Freed former oil executive sues Houston-based Citgo over imprisonment in Venezuela

Tomeu Vadell, one of the so-called “Citgo 6,” is asking for more than $100 million in a personal injury lawsuit filed in a Harris County court.


FILE – In this Feb. 15, 2019 file photo, Dennysse Vadell sits between her daughters Veronica, right, and Cristina holding a digital photograph of father and husband Tomeu was jailed in Venezuela at the time, in Katy, Texas.

One of the former Citgo executives who was imprisoned by the Venezuelan government for nearly five years has filed a lawsuit seeking more than $100 million in damages from the Houston-based petroleum company, claiming it conspired to have him detained under false pretenses, did not defend him publicly and abandoned his family financially while he languished in a prison cell as a geopolitical pawn.

Tomeu Vadell of Lake Charles, Louisiana, along with his wife and their adult daughter who lives in Houston, filed the personal injury lawsuit last Friday in a Harris County district court. They are being represented by Houston attorney Rusty Hardin, who in a statement described Citgo's actions and in some instances inactions in the case as "barbaric."

Citgo is a subsidiary of PDVSA, an oil company owned by the Venezuelan government, and Vadell and some of his U.S.-based colleagues were called to a meeting in Caracas in November 2017. While there they were arrested and accused of trying to make a deal that would financially inhibit the parent company, and late in 2020, they were convicted of crimes by a Venezuelan judge and sentenced to lengthy prison sentences.

One member of the "Citgo 6," as the six executives have become known, was released by the regime of Venezuelan leader Nicolas Maduro last March. Vadell and the other four men, all of whom are Houston-area residents or have family in the region, were freed in October in a prisoner swap between the U.S. and Venezuela.

"My father is a survivor," Vadell's daughter, Cristina Vadell of Houston, said in a statement about the lawsuit. "What I saw was that Citgo delivered him and left him to die and they have not done enough. We tried for years to get Citgo to work with us to get him out, but it took third parties, the government and finally the President of the United States."

It is unclear if any of the other executives or their families will pursue similar legal action against Citgo. Carlos Añez, the stepson of freed executive Jorge Toledo of Sugar Land, said Wednesday his family does not plan to do so at this time.

A relative of brothers Alirio Jose and Jose Luis Zambrano, the latter of whom lives in the Houston area, along with a relative of Houston-area resident Gustavo Cardenas, declined to comment Wednesday when asked about that possibility. The other detained and now-freed executive is Houston-area resident Jose Pereira, who could not be reached for comment.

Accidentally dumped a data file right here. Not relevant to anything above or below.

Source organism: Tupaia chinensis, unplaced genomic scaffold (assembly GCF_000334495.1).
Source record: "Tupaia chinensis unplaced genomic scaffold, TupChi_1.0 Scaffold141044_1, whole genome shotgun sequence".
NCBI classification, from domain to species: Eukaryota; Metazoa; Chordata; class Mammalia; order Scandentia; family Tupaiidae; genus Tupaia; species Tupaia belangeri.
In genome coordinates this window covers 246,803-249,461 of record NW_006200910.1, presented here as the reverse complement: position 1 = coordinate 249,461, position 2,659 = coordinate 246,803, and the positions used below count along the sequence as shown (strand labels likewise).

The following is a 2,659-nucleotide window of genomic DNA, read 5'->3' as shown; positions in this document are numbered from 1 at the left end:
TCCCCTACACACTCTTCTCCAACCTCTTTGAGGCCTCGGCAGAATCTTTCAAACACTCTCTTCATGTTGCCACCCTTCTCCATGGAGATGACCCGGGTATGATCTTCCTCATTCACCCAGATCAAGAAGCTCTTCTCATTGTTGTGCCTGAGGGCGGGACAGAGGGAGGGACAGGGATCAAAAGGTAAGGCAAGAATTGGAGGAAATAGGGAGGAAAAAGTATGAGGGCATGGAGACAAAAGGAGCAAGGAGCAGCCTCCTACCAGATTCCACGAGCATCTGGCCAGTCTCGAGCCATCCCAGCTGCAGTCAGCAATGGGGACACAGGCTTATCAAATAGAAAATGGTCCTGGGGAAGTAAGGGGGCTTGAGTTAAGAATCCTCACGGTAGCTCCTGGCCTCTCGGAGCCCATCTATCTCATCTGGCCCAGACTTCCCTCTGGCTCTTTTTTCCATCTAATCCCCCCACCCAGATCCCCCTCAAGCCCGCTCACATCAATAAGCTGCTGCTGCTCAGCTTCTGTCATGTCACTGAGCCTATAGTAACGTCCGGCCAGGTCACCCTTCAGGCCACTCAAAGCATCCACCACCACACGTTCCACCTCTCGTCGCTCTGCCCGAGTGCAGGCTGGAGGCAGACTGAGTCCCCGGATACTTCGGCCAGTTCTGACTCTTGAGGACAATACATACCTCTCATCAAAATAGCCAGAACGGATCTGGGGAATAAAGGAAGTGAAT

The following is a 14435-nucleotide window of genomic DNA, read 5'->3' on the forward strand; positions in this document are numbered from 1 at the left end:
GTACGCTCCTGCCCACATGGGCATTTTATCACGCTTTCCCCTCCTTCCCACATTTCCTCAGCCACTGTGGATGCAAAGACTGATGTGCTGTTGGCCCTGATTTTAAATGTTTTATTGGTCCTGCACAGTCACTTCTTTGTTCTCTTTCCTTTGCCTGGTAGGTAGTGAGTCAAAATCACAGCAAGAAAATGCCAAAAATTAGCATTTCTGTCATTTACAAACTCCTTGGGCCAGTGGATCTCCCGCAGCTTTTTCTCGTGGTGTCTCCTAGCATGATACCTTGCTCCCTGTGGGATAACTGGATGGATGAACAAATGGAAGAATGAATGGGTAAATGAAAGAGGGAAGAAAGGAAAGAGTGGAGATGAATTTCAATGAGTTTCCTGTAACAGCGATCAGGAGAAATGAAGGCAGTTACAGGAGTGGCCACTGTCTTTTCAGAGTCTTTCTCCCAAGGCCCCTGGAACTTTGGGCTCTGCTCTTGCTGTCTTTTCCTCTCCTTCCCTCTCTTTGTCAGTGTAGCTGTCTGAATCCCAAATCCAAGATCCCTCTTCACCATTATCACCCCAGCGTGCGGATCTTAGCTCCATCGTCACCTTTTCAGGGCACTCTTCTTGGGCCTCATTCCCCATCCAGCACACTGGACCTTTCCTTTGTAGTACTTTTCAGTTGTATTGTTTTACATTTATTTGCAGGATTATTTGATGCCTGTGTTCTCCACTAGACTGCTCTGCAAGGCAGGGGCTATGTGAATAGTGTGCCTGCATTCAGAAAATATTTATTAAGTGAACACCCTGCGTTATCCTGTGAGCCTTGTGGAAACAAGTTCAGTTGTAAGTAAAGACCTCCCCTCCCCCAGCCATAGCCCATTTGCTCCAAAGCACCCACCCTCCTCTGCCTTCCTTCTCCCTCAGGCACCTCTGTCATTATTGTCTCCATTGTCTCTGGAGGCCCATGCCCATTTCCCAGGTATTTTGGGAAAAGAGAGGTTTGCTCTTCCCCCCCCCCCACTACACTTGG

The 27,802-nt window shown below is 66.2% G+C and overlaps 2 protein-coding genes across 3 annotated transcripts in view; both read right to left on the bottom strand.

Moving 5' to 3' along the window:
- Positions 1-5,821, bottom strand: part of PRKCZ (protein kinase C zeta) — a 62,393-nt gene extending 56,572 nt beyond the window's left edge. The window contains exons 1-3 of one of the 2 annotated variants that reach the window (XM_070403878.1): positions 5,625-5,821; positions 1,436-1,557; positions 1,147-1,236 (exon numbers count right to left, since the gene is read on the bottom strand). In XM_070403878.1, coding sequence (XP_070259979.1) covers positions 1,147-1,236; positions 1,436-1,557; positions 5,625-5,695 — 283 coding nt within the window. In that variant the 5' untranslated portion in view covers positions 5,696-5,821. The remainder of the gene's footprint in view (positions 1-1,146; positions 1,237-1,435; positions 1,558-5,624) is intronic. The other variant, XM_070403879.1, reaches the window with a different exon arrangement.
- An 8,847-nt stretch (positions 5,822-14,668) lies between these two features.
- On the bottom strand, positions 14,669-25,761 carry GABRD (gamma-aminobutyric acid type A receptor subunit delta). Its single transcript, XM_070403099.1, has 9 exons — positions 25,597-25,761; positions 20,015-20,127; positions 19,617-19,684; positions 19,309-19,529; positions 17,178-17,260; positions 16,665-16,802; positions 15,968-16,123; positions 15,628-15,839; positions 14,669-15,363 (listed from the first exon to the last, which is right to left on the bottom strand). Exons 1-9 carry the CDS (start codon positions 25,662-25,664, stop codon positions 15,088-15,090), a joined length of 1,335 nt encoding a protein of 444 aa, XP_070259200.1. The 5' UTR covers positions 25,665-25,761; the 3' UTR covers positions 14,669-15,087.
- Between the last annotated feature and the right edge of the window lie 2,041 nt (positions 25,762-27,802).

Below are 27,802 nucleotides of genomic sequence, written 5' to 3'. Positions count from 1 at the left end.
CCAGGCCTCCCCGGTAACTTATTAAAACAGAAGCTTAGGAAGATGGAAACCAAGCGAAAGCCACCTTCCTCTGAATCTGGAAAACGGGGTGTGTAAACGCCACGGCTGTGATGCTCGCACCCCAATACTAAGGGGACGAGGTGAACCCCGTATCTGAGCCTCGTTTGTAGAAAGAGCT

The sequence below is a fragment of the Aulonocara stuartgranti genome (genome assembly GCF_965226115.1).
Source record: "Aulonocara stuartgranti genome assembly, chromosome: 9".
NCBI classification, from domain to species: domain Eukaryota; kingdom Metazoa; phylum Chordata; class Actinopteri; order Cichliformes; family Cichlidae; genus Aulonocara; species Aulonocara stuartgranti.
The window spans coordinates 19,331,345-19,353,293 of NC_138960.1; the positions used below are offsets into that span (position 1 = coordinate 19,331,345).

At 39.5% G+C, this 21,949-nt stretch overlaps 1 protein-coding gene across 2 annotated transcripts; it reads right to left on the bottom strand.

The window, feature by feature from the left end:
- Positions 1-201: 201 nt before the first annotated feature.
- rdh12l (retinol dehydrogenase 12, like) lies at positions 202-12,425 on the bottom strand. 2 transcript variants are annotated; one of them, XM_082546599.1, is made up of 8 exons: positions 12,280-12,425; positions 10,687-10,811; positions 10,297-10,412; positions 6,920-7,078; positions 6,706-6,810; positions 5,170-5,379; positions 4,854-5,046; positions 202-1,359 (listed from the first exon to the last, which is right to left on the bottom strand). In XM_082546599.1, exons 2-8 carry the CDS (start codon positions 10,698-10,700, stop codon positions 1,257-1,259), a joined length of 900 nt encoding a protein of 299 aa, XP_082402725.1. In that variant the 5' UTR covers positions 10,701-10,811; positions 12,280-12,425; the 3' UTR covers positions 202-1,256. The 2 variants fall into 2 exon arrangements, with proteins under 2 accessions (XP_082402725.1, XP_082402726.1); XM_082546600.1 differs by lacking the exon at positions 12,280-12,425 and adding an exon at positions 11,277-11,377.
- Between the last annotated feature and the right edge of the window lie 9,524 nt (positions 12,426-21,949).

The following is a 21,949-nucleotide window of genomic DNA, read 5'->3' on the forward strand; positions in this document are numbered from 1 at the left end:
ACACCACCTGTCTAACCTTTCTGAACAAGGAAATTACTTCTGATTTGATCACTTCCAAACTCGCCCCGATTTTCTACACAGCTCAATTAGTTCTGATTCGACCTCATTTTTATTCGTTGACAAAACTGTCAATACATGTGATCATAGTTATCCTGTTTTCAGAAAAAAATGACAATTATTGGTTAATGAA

Citgo said in a statement that it welcomed Tomeu Vadell home and is "grateful" he has been united with his family, but disagrees with the lawsuit and how it characterizes the company's role in his imprisonment and that of the other men.

"We greatly sympathize with Mr. Vadell for everything he and his family have been through," Citgo said in its statement. "That said, we disagree with this lawsuit, which irresponsibly equates Citgo, an American company based in Houston, with an authoritarian regime in Venezuela. The Citgo 6 were our senior-most executives, and neither they nor Citgo, the company they led, are responsible for the arbitrary acts of Maduro's repressive regime. Citgo's leadership has supported Mr. Vadell and his family in significant financial and other ways."

The Vadells claim in their lawsuit that Citgo ignored repeated requests to have the company pay for his legal expenses and stopped paying his salary in May 2018. The company later provided financial help and other forms of assistance, beginning in 2019, according to the lawsuit.

The lawsuit also claims that Citgo had advance knowledge of plans to arrest Vadell and the other men, while also knowing they were not guilty of any wrongdoing, and that the company did not advocate for their release while they spent more than four years either in jail or under house arrest in Venezuela. Vadell was subjected to physical and mental torture while being denied basic healthcare and other needs, losing more than 70 pounds, according to the lawsuit, which said his first grandchild was born during his imprisonment.

"We suffered a lot and continue to suffer," Vadell said in a statement.

Escalating geopolitical tensions and U.S. sanctions against Venezuela and PDVSA precipitated the imprisonment of the Citgo executives, the lawsuit claims. All of the men are Venezuela natives who had become either dual citizens or permanent U.S. residents, with Vadell having become a U.S. citizen in 2007.

The lawsuit cites negligence, gross negligence, false imprisonment, intentional infliction of emotional distress and conspiracy and aiding and abetting as causes of action against Citgo. It asks for more than $100 million in monetary relief for damages such as past and future medical expenses, physical pain and mental anguish and lost wages and future earning capacity.

"We have laid out in his lawsuit all the ways Citgo was grossly negligent by abandoning Mr. Vadell and his family, knowing full well he was being held in a dungeon, tortured and starved while being used as a political pawn," attorney Megan Moore, of Rusty Hardin & Associates, said in a statement. "We are grateful that the American government got Mr. Vadell out of this hell. It is time for Citgo to be held responsible for conspiring to wrongfully imprison this American citizen."

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